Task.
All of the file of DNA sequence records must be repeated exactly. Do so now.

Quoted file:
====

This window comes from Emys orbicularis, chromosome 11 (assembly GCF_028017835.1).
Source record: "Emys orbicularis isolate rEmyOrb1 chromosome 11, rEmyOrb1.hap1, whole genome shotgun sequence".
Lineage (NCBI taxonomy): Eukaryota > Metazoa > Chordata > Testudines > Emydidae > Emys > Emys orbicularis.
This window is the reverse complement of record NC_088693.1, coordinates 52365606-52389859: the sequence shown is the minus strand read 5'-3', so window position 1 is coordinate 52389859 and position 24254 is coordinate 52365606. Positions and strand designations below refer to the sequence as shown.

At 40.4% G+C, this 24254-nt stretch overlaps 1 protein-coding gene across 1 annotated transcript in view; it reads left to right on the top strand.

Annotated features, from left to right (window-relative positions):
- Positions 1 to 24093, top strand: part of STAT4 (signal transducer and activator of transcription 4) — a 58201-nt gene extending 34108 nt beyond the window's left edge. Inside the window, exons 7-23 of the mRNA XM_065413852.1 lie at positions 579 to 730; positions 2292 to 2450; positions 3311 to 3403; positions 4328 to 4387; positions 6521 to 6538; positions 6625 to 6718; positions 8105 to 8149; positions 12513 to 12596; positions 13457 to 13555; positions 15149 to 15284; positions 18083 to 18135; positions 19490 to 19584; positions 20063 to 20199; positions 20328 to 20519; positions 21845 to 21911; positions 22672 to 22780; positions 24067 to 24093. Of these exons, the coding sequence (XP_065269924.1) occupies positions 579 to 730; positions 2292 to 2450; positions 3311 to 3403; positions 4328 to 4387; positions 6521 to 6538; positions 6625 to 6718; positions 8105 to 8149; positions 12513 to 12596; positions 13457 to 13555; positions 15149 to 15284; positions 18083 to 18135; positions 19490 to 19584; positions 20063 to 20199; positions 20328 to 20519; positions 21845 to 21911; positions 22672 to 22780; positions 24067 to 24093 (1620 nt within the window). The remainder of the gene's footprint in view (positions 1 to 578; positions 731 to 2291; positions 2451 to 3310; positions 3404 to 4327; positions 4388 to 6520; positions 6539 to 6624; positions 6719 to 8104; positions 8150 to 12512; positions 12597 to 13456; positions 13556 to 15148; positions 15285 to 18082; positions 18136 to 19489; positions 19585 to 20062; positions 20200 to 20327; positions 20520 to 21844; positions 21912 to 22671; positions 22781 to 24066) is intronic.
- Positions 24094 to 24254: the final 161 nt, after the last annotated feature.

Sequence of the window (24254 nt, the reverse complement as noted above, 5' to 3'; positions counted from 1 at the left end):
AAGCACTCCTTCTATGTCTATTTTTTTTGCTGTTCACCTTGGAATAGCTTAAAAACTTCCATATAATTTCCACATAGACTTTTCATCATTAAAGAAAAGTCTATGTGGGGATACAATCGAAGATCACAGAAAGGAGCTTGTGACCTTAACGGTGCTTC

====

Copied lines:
This window comes from Emys orbicularis, chromosome 11 (assembly GCF_028017835.1).
Source record: "Emys orbicularis isolate rEmyOrb1 chromosome 11, rEmyOrb1.hap1, whole genome shotgun sequence".
Lineage (NCBI taxonomy): Eukaryota > Metazoa > Chordata > Testudines > Emydidae > Emys > Emys orbicularis.
This window is the reverse complement of record NC_088693.1, coordinates 52365606-52389859: the sequence shown is the minus strand read 5'-3', so window position 1 is coordinate 52389859 and position 24254 is coordinate 52365606. Positions and strand designations below refer to the sequence as shown.

At 40.4% G+C, this 24254-nt stretch overlaps 1 protein-coding gene across 1 annotated transcript in view; it reads left to right on the top strand.

Annotated features, from left to right (window-relative positions):
- Positions 1 to 24093, top strand: part of STAT4 (signal transducer and activator of transcription 4) — a 58201-nt gene extending 34108 nt beyond the window's left edge. Inside the window, exons 7-23 of the mRNA XM_065413852.1 lie at positions 579 to 730; positions 2292 to 2450; positions 3311 to 3403; positions 4328 to 4387; positions 6521 to 6538; positions 6625 to 6718; positions 8105 to 8149; positions 12513 to 12596; positions 13457 to 13555; positions 15149 to 15284; positions 18083 to 18135; positions 19490 to 19584; positions 20063 to 20199; positions 20328 to 20519; positions 21845 to 21911; positions 22672 to 22780; positions 24067 to 24093. Of these exons, the coding sequence (XP_065269924.1) occupies positions 579 to 730; positions 2292 to 2450; positions 3311 to 3403; positions 4328 to 4387; positions 6521 to 6538; positions 6625 to 6718; positions 8105 to 8149; positions 12513 to 12596; positions 13457 to 13555; positions 15149 to 15284; positions 18083 to 18135; positions 19490 to 19584; positions 20063 to 20199; positions 20328 to 20519; positions 21845 to 21911; positions 22672 to 22780; positions 24067 to 24093 (1620 nt within the window). The remainder of the gene's footprint in view (positions 1 to 578; positions 731 to 2291; positions 2451 to 3310; positions 3404 to 4327; positions 4388 to 6520; positions 6539 to 6624; positions 6719 to 8104; positions 8150 to 12512; positions 12597 to 13456; positions 13556 to 15148; positions 15285 to 18082; positions 18136 to 19489; positions 19585 to 20062; positions 20200 to 20327; positions 20520 to 21844; positions 21912 to 22671; positions 22781 to 24066) is intronic.
- Positions 24094 to 24254: the final 161 nt, after the last annotated feature.

Sequence of the window (24254 nt, the reverse complement as noted above, 5' to 3'; positions counted from 1 at the left end):
AAGCACTCCTTCTATGTCTATTTTTTTTGCTGTTCACCTTGGAATAGCTTAAAAACTTCCATATAATTTCCACATAGACTTTTCATCATTAAAGAAAAGTCTATGTGGGGATACAATCGAAGATCACAGAAAGGAGCTTGTGACCTTAACGGTGCTTC